Columbus's Real Legacy Is Playing Out in Minnesota

·5-min read
Photo credit: bdsklo - Getty Images
Photo credit: bdsklo - Getty Images

Happy Indigenous Peoples Day! Here’s what I don’t get: even if you're a white supremacist, Columbus Day is a joke. Shouldn't y'all be celebrating Leif Erikson Day? He was a lot whiter than Columbus, who was a Genoan. Plus Leif worshipped Odin and the rest of the Norse deities, who are supposed to be big wheels to you people. And the date is October 9, so you could celebrate over relatively the same long weekend. And, in 1925, Calvin Coolidge, certainly one of our whitest presidents, announced that Leif had been the first European to get here. I mean, seriously, get with the program.

(As much as it kills me to admit it, I can’t suggest St. Brendan’s Day—May 16—because his Navigatio reads more like Gullivers Travels spiced up by Ray Harryhausen. Brendan meets Judas, who sits on a wet rock on feast days as a break from being in hell. There is an island of sheep and an island of blacksmiths. Also, sea monsters, a gryphon, and demons who drag one of the crew into a volcano and down to hell. They also run into a guy named Paul the Hermit, who wears only hair and is fed by otters. I don’t know about voyages but I think Brendan certainly may have gone on a trip or two.)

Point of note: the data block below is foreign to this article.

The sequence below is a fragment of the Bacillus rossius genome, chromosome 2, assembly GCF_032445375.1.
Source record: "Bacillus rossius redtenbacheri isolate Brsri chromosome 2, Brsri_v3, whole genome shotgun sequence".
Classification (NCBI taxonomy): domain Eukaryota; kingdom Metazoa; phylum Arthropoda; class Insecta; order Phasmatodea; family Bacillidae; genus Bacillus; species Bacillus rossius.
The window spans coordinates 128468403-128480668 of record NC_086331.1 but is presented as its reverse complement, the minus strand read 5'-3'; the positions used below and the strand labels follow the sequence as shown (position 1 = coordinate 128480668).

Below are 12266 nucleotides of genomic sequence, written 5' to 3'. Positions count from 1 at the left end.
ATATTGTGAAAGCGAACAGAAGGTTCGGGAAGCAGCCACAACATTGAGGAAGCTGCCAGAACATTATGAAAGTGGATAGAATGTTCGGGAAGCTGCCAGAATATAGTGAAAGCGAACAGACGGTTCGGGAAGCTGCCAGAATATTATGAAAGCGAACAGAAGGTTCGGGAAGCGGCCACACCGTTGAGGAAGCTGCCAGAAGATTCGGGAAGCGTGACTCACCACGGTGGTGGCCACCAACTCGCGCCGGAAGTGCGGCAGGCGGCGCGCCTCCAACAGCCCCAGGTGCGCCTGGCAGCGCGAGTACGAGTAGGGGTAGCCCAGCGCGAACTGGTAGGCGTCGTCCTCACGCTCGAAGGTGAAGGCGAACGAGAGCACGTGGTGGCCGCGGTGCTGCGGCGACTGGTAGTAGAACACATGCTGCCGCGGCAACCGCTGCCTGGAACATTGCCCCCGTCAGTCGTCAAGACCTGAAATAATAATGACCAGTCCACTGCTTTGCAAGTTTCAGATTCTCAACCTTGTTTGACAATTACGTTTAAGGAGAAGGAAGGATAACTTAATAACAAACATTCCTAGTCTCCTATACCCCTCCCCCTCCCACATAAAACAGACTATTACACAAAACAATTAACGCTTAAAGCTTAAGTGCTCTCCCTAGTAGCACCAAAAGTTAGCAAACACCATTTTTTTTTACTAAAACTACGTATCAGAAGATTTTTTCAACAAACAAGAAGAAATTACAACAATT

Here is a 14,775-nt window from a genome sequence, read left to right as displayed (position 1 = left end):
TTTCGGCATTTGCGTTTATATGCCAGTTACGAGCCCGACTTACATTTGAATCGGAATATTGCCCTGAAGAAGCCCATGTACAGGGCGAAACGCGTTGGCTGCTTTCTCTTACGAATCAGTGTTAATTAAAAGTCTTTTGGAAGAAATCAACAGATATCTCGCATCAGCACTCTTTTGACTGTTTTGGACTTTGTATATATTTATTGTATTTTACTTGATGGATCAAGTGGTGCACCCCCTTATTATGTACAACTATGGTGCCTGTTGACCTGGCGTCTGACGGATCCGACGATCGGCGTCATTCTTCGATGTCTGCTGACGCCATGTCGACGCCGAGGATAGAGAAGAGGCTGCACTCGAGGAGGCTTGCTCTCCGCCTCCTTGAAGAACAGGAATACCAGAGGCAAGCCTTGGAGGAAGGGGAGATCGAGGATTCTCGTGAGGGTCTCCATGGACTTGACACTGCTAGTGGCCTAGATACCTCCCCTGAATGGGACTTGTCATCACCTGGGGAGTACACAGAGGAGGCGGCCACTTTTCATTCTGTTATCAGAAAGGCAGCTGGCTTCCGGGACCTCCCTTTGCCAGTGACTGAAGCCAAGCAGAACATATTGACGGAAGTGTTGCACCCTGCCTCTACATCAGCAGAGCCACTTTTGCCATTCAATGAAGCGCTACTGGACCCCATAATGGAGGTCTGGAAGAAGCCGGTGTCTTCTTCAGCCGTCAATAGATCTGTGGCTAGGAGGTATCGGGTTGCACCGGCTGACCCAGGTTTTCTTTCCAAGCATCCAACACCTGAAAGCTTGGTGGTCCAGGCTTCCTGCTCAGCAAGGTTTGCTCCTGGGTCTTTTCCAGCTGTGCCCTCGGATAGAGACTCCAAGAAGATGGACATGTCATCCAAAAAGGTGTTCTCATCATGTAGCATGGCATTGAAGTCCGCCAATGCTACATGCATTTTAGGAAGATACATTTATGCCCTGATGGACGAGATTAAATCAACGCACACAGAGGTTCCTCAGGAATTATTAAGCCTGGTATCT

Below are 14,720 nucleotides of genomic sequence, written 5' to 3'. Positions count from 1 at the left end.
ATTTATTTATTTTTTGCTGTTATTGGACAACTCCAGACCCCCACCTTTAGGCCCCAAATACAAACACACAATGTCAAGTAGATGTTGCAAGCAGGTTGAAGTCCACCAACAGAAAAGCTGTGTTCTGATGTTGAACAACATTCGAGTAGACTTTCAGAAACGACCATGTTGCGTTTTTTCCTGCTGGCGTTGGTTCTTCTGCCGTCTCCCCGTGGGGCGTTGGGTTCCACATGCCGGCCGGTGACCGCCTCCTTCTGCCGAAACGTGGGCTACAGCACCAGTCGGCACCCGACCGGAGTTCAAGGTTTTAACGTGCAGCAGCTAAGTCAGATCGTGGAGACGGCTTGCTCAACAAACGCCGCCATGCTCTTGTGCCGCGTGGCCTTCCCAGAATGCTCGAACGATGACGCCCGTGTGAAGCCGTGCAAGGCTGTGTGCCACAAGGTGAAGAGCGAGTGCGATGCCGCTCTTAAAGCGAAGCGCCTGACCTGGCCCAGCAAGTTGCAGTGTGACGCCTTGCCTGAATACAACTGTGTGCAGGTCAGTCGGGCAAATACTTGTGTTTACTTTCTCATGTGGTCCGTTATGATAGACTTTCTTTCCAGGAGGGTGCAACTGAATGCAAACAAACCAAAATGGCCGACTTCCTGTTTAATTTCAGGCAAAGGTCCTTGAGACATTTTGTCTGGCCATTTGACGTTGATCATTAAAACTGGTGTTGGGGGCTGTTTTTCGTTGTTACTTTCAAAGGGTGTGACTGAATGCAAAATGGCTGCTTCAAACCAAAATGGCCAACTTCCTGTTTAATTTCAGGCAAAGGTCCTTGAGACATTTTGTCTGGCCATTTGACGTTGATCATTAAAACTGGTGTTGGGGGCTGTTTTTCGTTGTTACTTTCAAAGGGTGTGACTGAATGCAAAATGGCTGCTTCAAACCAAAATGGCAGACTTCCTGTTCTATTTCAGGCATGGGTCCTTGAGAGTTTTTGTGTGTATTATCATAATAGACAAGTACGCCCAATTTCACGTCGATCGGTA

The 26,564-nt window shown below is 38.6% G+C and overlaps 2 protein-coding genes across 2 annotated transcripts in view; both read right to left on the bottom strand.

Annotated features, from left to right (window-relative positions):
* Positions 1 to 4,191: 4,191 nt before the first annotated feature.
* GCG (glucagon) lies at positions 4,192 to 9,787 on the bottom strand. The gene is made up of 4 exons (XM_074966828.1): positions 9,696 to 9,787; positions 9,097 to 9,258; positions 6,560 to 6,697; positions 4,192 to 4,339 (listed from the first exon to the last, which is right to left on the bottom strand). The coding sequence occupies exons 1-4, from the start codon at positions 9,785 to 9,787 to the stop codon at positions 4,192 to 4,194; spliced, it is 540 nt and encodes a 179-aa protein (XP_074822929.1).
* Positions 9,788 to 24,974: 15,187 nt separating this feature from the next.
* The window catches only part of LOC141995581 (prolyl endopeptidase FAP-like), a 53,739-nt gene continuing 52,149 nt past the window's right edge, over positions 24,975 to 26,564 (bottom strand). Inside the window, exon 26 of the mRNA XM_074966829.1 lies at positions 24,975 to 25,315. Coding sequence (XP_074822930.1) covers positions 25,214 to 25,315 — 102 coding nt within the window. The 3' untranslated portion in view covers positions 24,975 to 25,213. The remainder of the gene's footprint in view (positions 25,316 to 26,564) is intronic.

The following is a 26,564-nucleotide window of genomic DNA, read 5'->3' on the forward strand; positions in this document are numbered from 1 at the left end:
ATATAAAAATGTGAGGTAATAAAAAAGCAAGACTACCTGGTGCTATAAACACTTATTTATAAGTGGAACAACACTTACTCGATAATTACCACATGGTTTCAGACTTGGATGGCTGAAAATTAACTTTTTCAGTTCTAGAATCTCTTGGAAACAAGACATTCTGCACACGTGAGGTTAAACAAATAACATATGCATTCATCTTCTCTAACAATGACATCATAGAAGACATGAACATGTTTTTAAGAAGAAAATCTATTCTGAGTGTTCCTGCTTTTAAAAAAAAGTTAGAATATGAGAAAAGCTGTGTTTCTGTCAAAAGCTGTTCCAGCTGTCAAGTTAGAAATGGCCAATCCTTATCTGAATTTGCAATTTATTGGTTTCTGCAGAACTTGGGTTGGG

While you all ponder that, there is a real-life bit of Columbus’s true legacy being acted out in northern Minnesota. The Enbridge Line 3 pipeline, the only pipeline still carrying Canadian tar-sands oil, has become operational. Local environmentalists and Indigenous people have been actively resisting the pipeline for a long time, and a lot of them have been hauled off to the hoosegow for having done so. Which prompted this amazing recent story in the Guardian. If you wondered what it would have been like to live in the Gilded Age, when law enforcement was a wholly-owned subsidiary of corporate power, well, you could ask the people in Minnesota about that.

Enbridge is replacing the Line 3 pipeline through Minnesota to carry oil from Alberta to the tip of Lake Superior in Wisconsin. The new pipeline carries a heavy oil called bitumen, doubles the capacity of the original to 760,000 barrels a day and carves a new route through pristine wetlands. A report by the climate action group MN350 says the expanded pipeline will emit the equivalent greenhouse gases of 50 coal power plants.

Police have arrested more than 900 demonstrators opposing Line 3 and its impact on climate and Indigenous rights, according to the Pipeline Legal Action Network. It’s common for protesters opposing pipeline construction to face private security hired by companies, as they did during demonstrations against the Dakota Access pipeline. But in Minnesota, a financial agreement with a foreign company has given public police forces an incentive to arrest demonstrators.

And there is absolutely nothing that can go wrong with that, as anyone can see.